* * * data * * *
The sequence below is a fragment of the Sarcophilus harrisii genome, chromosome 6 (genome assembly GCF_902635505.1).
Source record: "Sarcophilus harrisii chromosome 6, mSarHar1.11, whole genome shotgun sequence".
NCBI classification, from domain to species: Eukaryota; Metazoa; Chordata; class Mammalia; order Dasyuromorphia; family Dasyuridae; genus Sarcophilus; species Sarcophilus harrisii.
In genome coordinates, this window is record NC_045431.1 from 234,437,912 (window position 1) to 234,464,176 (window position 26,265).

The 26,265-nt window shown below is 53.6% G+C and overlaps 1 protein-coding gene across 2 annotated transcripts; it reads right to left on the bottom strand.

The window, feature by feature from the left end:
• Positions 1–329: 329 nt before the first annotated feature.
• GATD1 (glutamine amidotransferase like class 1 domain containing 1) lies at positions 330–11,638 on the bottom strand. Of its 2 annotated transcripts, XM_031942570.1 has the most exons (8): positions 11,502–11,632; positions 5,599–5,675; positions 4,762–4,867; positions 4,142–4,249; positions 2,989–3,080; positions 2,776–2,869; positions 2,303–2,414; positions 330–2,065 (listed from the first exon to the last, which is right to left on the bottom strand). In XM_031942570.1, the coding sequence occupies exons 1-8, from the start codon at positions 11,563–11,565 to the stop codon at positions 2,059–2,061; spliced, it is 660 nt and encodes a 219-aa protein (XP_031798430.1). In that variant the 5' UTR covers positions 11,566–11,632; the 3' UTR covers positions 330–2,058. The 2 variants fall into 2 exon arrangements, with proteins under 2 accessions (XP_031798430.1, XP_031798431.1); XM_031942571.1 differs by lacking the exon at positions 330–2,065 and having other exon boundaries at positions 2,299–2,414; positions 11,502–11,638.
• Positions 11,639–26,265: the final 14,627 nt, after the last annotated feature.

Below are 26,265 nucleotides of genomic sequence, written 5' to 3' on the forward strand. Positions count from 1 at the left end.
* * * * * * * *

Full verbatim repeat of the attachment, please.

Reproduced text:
The sequence below is a fragment of the Sarcophilus harrisii genome, chromosome 6 (genome assembly GCF_902635505.1).
Source record: "Sarcophilus harrisii chromosome 6, mSarHar1.11, whole genome shotgun sequence".
NCBI classification, from domain to species: Eukaryota; Metazoa; Chordata; class Mammalia; order Dasyuromorphia; family Dasyuridae; genus Sarcophilus; species Sarcophilus harrisii.
In genome coordinates, this window is record NC_045431.1 from 234,437,912 (window position 1) to 234,464,176 (window position 26,265).

The 26,265-nt window shown below is 53.6% G+C and overlaps 1 protein-coding gene across 2 annotated transcripts; it reads right to left on the bottom strand.

The window, feature by feature from the left end:
• Positions 1–329: 329 nt before the first annotated feature.
• GATD1 (glutamine amidotransferase like class 1 domain containing 1) lies at positions 330–11,638 on the bottom strand. Of its 2 annotated transcripts, XM_031942570.1 has the most exons (8): positions 11,502–11,632; positions 5,599–5,675; positions 4,762–4,867; positions 4,142–4,249; positions 2,989–3,080; positions 2,776–2,869; positions 2,303–2,414; positions 330–2,065 (listed from the first exon to the last, which is right to left on the bottom strand). In XM_031942570.1, the coding sequence occupies exons 1-8, from the start codon at positions 11,563–11,565 to the stop codon at positions 2,059–2,061; spliced, it is 660 nt and encodes a 219-aa protein (XP_031798430.1). In that variant the 5' UTR covers positions 11,566–11,632; the 3' UTR covers positions 330–2,058. The 2 variants fall into 2 exon arrangements, with proteins under 2 accessions (XP_031798430.1, XP_031798431.1); XM_031942571.1 differs by lacking the exon at positions 330–2,065 and having other exon boundaries at positions 2,299–2,414; positions 11,502–11,638.
• Positions 11,639–26,265: the final 14,627 nt, after the last annotated feature.

Below are 26,265 nucleotides of genomic sequence, written 5' to 3' on the forward strand. Positions count from 1 at the left end.